Socialist Worker

Socialist campaigns tap into the bitterness with Labour

by Sadie Robinson
Issue No. 2198

TUSC’s Jenny Sutton and her team hit the streets of Tottenham, north London, last weekend  (Pic:» Guy Smallman )

TUSC’s Jenny Sutton and her team hit the streets of Tottenham, north London, last weekend (Pic: » Guy Smallman)

There is a left wing alternative to the free market, pro-war policies of the main parties in the general election.

The Trade Unionist and Socialist Coalition (TUSC) is running over 40 candidates in the election.

They are standing against public spending cuts, privatisation and the wars in Iraq and Afghanistan—policies the main parties all back.

TUSC candidates and their supporters were out campaigning on the streets across Britain last weekend.

In some areas they seemed to be the only organisation bothering to speak to voters.

Campaigners report that they are getting a good response.

Jenny Sutton, a college lecturer who is fighting cuts, is standing against New Labour education minister David Lammy in Tottenham, north London.

“The disillusionment with Labour is strong,” Jenny told Socialist Worker.

“People here look back nostalgically to when left winger Bernie Grant was MP. People say, ‘Lammy is no Bernie Grant. He puts his ministerial career before us.’


“They say you can never find Lammy. He closed his office in Tottenham when he was elected. Even if you phone or email you don’t always get a response.

“We met one black woman who complained that, on a rare occasion when Lammy came to Bruce Grove, his minders stopped her from speaking to him.

“She was angry that Lammy isn’t fighting for Tottenham.”

Linda Bartle, a former Ford‑Visteon worker who occupied her plant in Enfield last year, is backing Jenny’s campaign.

“Jenny’s not looking at this as a career, she’s looking out for the interests of people in the area,” Linda told Socialist Worker.

“There’s a feeling that the area needs a new approach.”

In Salford, TUSC has united with the Hazel Must Go campaign to stand David Henry against disgraced MP Hazel Blears (see page 3).

Activists have been out canvassing and leafleting every day over the past week.


“There is so much hatred of all the mainstream parties on the doorstep,” Ameen Hadi, a local Unison union member, told Socialist Worker.

“One pensioner tried to slam her door in my face because she assumed I was Labour—but invited me in when I told her who I was campaigning for!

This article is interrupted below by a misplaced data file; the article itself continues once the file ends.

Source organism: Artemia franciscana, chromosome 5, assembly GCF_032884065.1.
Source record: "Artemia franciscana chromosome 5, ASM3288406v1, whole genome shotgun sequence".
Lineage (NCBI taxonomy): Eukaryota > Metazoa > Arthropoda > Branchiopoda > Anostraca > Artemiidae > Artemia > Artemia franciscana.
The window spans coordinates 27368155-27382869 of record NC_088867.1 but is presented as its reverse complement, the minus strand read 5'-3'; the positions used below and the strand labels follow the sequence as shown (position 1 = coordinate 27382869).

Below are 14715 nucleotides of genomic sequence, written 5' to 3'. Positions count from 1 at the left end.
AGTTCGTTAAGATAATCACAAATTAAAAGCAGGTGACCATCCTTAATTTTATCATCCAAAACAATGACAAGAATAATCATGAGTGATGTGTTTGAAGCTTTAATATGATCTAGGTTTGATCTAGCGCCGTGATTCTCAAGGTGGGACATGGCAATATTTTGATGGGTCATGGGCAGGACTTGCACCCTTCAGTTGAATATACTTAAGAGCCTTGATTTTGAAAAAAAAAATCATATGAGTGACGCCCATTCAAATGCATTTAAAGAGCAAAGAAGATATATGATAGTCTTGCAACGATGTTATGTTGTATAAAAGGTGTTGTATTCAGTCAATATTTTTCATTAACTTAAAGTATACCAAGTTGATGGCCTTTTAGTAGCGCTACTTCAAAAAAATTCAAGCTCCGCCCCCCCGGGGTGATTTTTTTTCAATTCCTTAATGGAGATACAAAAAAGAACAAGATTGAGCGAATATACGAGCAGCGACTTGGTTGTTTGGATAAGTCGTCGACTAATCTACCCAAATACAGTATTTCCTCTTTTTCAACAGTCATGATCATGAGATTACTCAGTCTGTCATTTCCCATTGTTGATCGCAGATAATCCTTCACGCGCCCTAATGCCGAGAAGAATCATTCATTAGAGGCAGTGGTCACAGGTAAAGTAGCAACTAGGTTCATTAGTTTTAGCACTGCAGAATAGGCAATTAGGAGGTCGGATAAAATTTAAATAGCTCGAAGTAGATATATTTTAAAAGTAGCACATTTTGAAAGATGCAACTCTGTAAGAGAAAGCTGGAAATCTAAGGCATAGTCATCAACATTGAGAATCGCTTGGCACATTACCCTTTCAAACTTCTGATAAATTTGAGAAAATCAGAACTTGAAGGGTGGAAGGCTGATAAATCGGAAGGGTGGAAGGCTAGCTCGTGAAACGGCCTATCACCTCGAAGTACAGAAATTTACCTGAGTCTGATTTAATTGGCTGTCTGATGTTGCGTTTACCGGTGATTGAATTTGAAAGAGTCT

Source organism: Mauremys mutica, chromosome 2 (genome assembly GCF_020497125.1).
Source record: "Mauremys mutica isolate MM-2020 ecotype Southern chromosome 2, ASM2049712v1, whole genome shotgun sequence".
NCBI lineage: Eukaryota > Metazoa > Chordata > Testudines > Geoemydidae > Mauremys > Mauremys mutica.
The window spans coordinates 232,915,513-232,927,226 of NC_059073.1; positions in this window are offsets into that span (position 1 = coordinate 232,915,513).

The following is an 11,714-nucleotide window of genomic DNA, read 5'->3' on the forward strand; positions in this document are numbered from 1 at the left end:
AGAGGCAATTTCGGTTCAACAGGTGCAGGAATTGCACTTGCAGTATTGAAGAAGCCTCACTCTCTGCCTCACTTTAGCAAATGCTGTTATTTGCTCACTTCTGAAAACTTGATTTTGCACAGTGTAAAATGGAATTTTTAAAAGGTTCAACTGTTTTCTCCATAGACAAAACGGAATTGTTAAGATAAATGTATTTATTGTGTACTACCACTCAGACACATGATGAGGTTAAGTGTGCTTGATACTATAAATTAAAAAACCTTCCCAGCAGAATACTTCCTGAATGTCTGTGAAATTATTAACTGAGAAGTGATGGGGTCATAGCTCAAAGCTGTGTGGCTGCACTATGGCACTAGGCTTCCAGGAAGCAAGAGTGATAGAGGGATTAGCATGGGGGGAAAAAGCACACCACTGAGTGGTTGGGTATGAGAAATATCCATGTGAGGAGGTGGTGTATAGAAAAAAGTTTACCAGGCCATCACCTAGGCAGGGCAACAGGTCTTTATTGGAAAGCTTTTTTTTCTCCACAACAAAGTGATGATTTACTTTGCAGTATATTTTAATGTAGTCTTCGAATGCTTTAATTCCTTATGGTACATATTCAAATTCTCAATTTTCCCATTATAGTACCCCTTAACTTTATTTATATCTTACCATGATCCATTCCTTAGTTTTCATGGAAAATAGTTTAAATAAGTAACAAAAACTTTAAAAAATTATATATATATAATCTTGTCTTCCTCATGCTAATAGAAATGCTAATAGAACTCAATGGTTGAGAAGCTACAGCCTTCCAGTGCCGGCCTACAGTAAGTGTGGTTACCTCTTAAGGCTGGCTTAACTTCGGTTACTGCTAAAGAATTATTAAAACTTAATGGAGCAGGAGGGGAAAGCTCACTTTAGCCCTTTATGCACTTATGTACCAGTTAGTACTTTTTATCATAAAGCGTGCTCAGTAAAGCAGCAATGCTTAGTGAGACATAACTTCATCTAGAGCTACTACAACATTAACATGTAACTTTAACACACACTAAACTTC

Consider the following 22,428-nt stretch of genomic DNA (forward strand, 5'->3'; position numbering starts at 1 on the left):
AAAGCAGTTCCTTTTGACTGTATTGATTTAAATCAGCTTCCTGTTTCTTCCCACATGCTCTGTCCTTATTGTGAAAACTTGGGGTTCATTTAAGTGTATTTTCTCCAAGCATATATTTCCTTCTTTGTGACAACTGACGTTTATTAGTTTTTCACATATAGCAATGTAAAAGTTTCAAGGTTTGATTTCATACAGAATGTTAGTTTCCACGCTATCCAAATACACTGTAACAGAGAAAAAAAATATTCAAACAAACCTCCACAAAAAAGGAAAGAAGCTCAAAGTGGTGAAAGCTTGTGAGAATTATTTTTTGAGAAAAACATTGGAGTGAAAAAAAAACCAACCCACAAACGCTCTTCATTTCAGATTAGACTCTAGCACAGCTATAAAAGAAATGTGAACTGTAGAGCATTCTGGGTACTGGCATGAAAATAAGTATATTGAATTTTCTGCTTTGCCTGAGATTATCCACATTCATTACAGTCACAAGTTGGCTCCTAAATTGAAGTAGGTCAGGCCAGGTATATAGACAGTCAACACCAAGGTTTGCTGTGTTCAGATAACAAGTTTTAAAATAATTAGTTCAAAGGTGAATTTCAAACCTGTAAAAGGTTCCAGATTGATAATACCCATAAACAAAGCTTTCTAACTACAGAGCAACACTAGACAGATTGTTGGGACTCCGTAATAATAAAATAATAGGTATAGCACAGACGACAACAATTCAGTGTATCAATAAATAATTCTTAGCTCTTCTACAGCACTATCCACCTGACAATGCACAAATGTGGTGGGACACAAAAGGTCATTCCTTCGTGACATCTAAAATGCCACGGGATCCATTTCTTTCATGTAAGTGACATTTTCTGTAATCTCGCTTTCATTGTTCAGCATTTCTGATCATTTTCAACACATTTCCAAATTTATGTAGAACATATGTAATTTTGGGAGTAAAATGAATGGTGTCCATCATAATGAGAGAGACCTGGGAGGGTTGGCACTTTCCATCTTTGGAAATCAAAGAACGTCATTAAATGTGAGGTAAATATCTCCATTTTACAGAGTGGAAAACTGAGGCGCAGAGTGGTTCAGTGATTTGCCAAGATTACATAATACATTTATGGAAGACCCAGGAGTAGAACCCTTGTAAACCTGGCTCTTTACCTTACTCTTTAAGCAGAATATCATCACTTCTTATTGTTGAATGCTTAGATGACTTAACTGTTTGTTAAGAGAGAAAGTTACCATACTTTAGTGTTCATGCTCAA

“We are building a network to continue campaigning against cuts after the election.”

Andy Behan, a rail worker who is standing for TUSC in the Orsdall council ward in Salford, was also out on the campaign trail.

“I knocked on the door of a Unite union member who is a union rep at the McVitie’s factory,” said Ameen. “It turns out he signed the nomination form for Andy.”

Elsewhere, TUSC supporters leafleted Portsmouth’s home game on Sunday, ­publicising RMT union activist Mick Tosh’s election ­campaign.

Mick is calling for an investigation into the troubled football club’s finances.

Meanwhile, more than 40 people were out ­campaigning for Angela McCormick in Glasgow North. Campaign organiser Jimmy Ross told Socialist Worker, “We went to shopping centres, and an estate.

“Angela did a street meeting outside a ­supermarket.

“Then we did two cavalcades of four cars each. We put banners on the cars, then drove up and down the main road calling out on the PA system.”

Scottish TUSC was set to hold a rally on Tuesday at the Scottish TUC with Bob Crow, Tommy Sheridan and Dave Nellist.

TUSC campaigners also hit the streets in other cities including Sheffield, Manchester, Edinburgh and Cambridge.

The experience on the doorstep shows that ordinary ­people want an alternative to the mainstream parties and their cuts.

Politicians are preparing an onslaught on workers following the election—we need to keep building the networks that can resist it.

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Tue 20 Apr 2010, 18:02 BST
Issue No. 2198
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